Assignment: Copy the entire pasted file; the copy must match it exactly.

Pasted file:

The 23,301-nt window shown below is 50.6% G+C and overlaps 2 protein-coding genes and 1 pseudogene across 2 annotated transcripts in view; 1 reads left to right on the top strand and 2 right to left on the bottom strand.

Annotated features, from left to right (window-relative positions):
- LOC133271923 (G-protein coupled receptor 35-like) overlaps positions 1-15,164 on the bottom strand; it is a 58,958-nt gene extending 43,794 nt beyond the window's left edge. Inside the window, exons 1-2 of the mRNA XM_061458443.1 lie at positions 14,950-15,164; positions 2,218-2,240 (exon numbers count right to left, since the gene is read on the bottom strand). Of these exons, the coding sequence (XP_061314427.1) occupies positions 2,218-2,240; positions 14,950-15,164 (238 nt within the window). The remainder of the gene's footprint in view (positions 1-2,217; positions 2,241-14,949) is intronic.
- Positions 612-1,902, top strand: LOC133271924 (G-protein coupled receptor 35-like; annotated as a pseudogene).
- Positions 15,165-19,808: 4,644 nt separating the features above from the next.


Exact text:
The 23,301-nt window shown below is 50.6% G+C and overlaps 2 protein-coding genes and 1 pseudogene across 2 annotated transcripts in view; 1 reads left to right on the top strand and 2 right to left on the bottom strand.

Annotated features, from left to right (window-relative positions):
- LOC133271923 (G-protein coupled receptor 35-like) overlaps positions 1-15,164 on the bottom strand; it is a 58,958-nt gene extending 43,794 nt beyond the window's left edge. Inside the window, exons 1-2 of the mRNA XM_061458443.1 lie at positions 14,950-15,164; positions 2,218-2,240 (exon numbers count right to left, since the gene is read on the bottom strand). Of these exons, the coding sequence (XP_061314427.1) occupies positions 2,218-2,240; positions 14,950-15,164 (238 nt within the window). The remainder of the gene's footprint in view (positions 1-2,217; positions 2,241-14,949) is intronic.
- Positions 612-1,902, top strand: LOC133271924 (G-protein coupled receptor 35-like; annotated as a pseudogene).
- Positions 15,165-19,808: 4,644 nt separating the features above from the next.